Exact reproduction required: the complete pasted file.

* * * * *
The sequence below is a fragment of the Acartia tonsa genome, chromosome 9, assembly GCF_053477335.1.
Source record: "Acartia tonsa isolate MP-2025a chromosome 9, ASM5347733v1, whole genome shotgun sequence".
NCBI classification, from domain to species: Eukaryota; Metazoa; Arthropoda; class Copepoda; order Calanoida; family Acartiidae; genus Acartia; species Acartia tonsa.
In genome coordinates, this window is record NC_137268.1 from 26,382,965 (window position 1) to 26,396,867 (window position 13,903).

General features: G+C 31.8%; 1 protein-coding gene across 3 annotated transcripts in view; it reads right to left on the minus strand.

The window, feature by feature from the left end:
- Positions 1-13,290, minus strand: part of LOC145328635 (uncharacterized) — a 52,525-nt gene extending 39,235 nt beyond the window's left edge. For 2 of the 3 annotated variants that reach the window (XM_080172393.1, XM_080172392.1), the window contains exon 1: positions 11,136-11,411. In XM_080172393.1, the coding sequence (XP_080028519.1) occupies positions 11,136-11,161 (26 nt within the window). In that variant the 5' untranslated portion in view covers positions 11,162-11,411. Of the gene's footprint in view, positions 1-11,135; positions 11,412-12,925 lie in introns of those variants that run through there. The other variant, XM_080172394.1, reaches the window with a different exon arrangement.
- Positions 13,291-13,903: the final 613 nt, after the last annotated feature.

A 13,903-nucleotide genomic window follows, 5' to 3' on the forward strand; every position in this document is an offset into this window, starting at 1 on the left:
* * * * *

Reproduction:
The sequence below is a fragment of the Acartia tonsa genome, chromosome 9, assembly GCF_053477335.1.
Source record: "Acartia tonsa isolate MP-2025a chromosome 9, ASM5347733v1, whole genome shotgun sequence".
NCBI classification, from domain to species: Eukaryota; Metazoa; Arthropoda; class Copepoda; order Calanoida; family Acartiidae; genus Acartia; species Acartia tonsa.
In genome coordinates, this window is record NC_137268.1 from 26,382,965 (window position 1) to 26,396,867 (window position 13,903).

General features: G+C 31.8%; 1 protein-coding gene across 3 annotated transcripts in view; it reads right to left on the minus strand.

The window, feature by feature from the left end:
- Positions 1-13,290, minus strand: part of LOC145328635 (uncharacterized) — a 52,525-nt gene extending 39,235 nt beyond the window's left edge. For 2 of the 3 annotated variants that reach the window (XM_080172393.1, XM_080172392.1), the window contains exon 1: positions 11,136-11,411. In XM_080172393.1, the coding sequence (XP_080028519.1) occupies positions 11,136-11,161 (26 nt within the window). In that variant the 5' untranslated portion in view covers positions 11,162-11,411. Of the gene's footprint in view, positions 1-11,135; positions 11,412-12,925 lie in introns of those variants that run through there. The other variant, XM_080172394.1, reaches the window with a different exon arrangement.
- Positions 13,291-13,903: the final 613 nt, after the last annotated feature.

A 13,903-nucleotide genomic window follows, 5' to 3' on the forward strand; every position in this document is an offset into this window, starting at 1 on the left: